Red Flag (Emergency) Situations

Some symptoms of back pain should be considered an emergency because the nerve damage associated with them may be irreversible if they are not treated immediately. Red flag (emergency) situations are often placed in a separate category from the other back pain problems because they require immediate medical attention. If a patient experiences weakness in their leg to the point where it is difficult to walk, or a loss of bladder/bowel control, they should be immediately see by their spine doctor or should go to the emergency room. Red flag situations include back pain due to trauma (fracture), tumor, infection, and severe compression causing disability affecting bladder/bowel control. Cauda equina syndrome is one disorder involving severe nerve compression that may affect a person's ability to control their bodily functions. In situations where back pain is associated with fracture, tumor, and infection, the person should be immediately seen and treated appropriately. Similar immediate evaluation and treatment should occur if cauda equina syndrome is suspected or symptoms of it are presented. If the cause of cauda equina syndrome is not treated, the person may suffer permanent nerve damage. Although you should be knowledgeable of possible syndromes requiring immediate evaluation/treatment, you should also know that they are rare compared to pinched nerve and sprain and strain syndromes.

Recognizing red flag (emergency) situations is important so that you do not suffer permanent disability or loss of sensation. While many back pain problems will heal on their own , these situations should be treated right away: You should consult your spine doctor or go to the emergency room if you have back pain and:
  • Your bones are tender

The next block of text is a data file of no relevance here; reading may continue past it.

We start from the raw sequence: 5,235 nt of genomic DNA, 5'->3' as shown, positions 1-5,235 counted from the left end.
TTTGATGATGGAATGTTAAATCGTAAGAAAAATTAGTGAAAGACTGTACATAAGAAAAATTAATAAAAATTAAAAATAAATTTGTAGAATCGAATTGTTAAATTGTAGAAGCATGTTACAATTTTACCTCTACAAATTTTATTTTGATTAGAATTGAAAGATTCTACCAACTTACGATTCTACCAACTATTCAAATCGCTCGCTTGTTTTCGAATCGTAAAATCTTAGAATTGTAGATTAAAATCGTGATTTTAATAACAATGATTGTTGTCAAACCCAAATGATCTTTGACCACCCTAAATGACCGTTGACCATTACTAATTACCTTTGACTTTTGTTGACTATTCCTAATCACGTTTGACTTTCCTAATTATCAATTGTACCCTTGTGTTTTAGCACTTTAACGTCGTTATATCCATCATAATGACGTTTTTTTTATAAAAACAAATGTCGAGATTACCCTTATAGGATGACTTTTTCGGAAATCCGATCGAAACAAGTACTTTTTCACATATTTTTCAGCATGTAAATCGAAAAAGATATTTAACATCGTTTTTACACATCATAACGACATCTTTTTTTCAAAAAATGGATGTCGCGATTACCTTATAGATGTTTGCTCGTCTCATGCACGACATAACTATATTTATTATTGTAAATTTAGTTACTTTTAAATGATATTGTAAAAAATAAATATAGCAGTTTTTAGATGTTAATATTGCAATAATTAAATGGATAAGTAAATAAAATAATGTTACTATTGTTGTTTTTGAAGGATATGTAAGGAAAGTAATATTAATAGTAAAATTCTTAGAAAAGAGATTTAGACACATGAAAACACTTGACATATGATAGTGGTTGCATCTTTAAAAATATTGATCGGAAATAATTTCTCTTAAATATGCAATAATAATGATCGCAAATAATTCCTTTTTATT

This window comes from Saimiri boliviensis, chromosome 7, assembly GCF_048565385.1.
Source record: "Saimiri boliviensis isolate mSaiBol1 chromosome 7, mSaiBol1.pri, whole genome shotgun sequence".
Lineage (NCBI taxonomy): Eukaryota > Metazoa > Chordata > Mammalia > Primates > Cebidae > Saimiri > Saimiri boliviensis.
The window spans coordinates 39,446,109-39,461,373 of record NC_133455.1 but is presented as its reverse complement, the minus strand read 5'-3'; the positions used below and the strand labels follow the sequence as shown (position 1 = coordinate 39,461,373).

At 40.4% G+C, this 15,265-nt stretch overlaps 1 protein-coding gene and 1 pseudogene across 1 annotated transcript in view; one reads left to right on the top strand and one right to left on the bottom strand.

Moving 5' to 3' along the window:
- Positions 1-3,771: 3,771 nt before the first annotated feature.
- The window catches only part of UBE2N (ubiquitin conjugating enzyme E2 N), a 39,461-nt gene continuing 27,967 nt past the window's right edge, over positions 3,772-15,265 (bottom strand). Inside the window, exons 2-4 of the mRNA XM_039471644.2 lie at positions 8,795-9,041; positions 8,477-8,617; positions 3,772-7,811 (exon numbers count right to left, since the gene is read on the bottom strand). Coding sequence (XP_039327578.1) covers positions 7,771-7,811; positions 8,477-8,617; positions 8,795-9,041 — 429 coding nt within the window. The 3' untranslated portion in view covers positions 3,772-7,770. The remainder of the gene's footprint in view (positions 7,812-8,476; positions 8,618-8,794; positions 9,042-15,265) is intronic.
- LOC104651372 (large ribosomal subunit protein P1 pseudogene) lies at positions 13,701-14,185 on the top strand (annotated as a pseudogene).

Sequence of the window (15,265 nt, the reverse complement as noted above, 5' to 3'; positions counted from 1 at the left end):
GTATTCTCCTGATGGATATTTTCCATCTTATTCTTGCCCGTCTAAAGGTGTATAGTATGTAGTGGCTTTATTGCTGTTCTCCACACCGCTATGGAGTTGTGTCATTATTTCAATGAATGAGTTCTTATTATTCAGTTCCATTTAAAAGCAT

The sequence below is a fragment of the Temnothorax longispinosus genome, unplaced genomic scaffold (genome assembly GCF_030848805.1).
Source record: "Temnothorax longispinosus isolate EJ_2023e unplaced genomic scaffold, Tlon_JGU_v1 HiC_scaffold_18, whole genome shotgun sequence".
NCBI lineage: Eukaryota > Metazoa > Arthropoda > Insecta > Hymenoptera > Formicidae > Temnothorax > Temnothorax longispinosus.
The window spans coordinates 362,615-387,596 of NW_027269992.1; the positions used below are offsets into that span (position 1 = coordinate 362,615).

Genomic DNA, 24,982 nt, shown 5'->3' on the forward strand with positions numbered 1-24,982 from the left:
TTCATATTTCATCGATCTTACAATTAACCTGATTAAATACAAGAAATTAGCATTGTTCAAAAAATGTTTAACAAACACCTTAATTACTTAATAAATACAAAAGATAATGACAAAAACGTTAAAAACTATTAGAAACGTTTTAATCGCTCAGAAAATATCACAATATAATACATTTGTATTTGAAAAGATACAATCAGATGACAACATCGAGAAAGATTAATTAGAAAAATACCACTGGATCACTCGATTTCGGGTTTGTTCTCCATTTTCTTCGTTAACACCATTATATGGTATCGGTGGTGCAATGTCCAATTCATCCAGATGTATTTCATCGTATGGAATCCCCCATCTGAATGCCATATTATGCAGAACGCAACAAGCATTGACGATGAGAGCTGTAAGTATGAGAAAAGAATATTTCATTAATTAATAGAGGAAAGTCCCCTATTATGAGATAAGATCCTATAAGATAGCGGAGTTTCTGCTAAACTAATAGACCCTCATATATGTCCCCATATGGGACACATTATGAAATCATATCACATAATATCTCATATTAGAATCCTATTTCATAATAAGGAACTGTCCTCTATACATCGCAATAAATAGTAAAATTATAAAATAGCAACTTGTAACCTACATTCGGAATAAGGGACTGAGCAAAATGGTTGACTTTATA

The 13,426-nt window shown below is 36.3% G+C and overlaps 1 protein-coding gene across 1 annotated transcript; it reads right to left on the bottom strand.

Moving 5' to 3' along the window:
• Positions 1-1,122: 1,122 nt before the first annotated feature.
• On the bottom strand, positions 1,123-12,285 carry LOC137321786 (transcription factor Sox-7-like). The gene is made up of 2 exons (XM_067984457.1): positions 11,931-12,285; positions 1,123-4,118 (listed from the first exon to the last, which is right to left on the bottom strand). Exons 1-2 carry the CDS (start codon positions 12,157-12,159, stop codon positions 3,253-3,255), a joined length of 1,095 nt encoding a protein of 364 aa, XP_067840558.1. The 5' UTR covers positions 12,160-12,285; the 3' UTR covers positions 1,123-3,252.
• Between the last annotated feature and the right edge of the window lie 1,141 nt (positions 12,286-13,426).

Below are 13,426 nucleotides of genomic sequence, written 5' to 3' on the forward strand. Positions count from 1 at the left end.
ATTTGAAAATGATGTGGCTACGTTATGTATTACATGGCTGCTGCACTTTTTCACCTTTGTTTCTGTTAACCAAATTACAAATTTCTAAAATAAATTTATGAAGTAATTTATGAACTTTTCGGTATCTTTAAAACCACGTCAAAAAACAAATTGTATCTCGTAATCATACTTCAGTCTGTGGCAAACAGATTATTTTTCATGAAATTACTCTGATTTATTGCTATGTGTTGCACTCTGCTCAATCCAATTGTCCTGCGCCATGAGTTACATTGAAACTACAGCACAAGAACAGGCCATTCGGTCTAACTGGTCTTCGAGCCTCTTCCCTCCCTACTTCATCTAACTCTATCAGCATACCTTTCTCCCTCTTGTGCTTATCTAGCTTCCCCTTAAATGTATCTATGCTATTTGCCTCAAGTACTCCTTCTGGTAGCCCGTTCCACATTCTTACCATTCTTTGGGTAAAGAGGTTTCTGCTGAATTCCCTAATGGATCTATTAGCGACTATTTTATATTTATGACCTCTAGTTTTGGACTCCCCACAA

• You are unable to comfortable sit or stand in one position
  • You experience unrelenting pain
  • Your symptoms continue without improvement or get worse
  • Weight loss
  • Fever
  • You also have health conditions/disease such as immunosupression, injection drug use, and Diabetes mellitus
  • Infection
  • Have just been in an accident or suffered recent trauma
  • A known malignancy or tumor
  • Cauda equina syndrome of saddle amnesia (numbness in the genital/anal regions) and/or loss of bladder or bowel control (incontinence)
  • Bacterial infection of the spine

Bacterial infections of the facet joints (infectious arthritis), one or more vertebrae (osteomyelitis), or one or more disks (diskitis) are rare but do strike. Though most bacterial infections are transmitted through the bloodstream, some strains may reach the spine through the cerebro-spinal fluid. The infection may breach the body through breaks in the skin, unsterilized hypodermic needle, abscessed tooth, or urinary tract infection. Your risk of developing an infection of the vertebral bone(s) or soft tissue tissues of the back are greater if you have another medical problem compromising your immune system (such as AIDS, Hepatitis).

Patients who feel a sudden loss of sensation or strength in one or more of their limbs as a result of injury should stay where they are, and not attempt to move or get up from the site of trauma. If anyone is around you at the site of trauma, you should ask them to ask for help or call 911.